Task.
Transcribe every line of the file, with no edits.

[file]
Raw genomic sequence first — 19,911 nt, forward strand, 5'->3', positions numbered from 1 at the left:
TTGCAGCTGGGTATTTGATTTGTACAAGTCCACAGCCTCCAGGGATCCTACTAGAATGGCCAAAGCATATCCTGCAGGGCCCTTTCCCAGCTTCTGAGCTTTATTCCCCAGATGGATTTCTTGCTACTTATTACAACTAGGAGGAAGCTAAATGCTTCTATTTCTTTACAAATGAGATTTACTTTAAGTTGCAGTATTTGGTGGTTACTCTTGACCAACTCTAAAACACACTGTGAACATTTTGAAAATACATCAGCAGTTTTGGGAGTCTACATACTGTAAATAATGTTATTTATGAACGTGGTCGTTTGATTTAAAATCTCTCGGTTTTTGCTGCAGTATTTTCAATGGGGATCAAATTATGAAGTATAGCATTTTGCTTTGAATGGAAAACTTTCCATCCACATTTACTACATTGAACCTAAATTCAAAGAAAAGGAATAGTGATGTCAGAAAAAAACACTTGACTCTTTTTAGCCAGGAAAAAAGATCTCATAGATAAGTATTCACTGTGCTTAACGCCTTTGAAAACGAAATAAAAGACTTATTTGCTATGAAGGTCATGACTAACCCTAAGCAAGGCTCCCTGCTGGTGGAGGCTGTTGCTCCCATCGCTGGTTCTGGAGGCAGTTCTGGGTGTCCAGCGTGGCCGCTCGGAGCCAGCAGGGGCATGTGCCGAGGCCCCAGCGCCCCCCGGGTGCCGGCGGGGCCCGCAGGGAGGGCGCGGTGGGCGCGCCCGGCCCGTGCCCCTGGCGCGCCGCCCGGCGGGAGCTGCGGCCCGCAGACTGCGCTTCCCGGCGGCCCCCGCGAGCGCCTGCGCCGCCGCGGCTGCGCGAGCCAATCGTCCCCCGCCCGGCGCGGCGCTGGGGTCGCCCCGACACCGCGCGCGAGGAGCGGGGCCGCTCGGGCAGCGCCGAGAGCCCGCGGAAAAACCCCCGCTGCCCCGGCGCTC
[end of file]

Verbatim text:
Raw genomic sequence first — 19,911 nt, forward strand, 5'->3', positions numbered from 1 at the left:
TTGCAGCTGGGTATTTGATTTGTACAAGTCCACAGCCTCCAGGGATCCTACTAGAATGGCCAAAGCATATCCTGCAGGGCCCTTTCCCAGCTTCTGAGCTTTATTCCCCAGATGGATTTCTTGCTACTTATTACAACTAGGAGGAAGCTAAATGCTTCTATTTCTTTACAAATGAGATTTACTTTAAGTTGCAGTATTTGGTGGTTACTCTTGACCAACTCTAAAACACACTGTGAACATTTTGAAAATACATCAGCAGTTTTGGGAGTCTACATACTGTAAATAATGTTATTTATGAACGTGGTCGTTTGATTTAAAATCTCTCGGTTTTTGCTGCAGTATTTTCAATGGGGATCAAATTATGAAGTATAGCATTTTGCTTTGAATGGAAAACTTTCCATCCACATTTACTACATTGAACCTAAATTCAAAGAAAAGGAATAGTGATGTCAGAAAAAAACACTTGACTCTTTTTAGCCAGGAAAAAAGATCTCATAGATAAGTATTCACTGTGCTTAACGCCTTTGAAAACGAAATAAAAGACTTATTTGCTATGAAGGTCATGACTAACCCTAAGCAAGGCTCCCTGCTGGTGGAGGCTGTTGCTCCCATCGCTGGTTCTGGAGGCAGTTCTGGGTGTCCAGCGTGGCCGCTCGGAGCCAGCAGGGGCATGTGCCGAGGCCCCAGCGCCCCCCGGGTGCCGGCGGGGCCCGCAGGGAGGGCGCGGTGGGCGCGCCCGGCCCGTGCCCCTGGCGCGCCGCCCGGCGGGAGCTGCGGCCCGCAGACTGCGCTTCCCGGCGGCCCCCGCGAGCGCCTGCGCCGCCGCGGCTGCGCGAGCCAATCGTCCCCCGCCCGGCGCGGCGCTGGGGTCGCCCCGACACCGCGCGCGAGGAGCGGGGCCGCTCGGGCAGCGCCGAGAGCCCGCGGAAAAACCCCCGCTGCCCCGGCGCTC